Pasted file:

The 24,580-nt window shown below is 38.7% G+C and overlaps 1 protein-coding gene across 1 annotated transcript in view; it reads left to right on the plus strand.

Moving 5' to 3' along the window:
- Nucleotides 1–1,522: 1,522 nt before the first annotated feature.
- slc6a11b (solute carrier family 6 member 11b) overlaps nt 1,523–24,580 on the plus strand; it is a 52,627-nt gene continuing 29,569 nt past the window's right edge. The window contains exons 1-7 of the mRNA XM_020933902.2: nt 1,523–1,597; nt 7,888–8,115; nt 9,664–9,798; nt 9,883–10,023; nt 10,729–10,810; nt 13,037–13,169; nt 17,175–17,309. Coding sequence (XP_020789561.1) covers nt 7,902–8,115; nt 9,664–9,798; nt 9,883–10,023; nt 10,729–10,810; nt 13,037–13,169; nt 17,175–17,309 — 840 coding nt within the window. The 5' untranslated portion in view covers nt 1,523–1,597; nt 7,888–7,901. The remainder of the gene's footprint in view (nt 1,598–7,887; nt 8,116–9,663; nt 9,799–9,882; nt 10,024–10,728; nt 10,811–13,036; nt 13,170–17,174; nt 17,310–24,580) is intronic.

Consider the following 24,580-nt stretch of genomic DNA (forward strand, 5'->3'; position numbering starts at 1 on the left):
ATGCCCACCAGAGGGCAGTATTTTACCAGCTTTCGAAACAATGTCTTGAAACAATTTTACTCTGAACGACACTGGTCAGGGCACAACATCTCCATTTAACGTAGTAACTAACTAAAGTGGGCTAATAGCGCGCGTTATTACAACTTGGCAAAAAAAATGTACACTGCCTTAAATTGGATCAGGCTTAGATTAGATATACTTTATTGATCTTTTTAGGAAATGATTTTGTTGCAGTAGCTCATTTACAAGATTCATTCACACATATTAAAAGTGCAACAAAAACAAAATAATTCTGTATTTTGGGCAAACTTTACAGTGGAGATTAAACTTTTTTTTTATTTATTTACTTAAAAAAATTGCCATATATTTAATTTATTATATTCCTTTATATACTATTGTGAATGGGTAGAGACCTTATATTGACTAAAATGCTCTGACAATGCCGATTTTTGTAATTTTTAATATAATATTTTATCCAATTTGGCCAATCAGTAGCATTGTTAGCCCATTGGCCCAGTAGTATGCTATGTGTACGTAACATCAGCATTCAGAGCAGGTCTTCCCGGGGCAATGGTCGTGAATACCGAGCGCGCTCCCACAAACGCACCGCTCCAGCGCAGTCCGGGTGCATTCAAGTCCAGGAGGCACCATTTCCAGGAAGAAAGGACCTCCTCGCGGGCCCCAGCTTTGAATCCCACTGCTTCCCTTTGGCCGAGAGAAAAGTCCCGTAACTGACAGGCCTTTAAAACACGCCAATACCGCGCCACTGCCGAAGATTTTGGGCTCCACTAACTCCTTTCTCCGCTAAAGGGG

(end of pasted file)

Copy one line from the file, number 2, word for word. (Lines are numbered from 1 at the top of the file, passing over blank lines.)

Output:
Moving 5' to 3' along the window: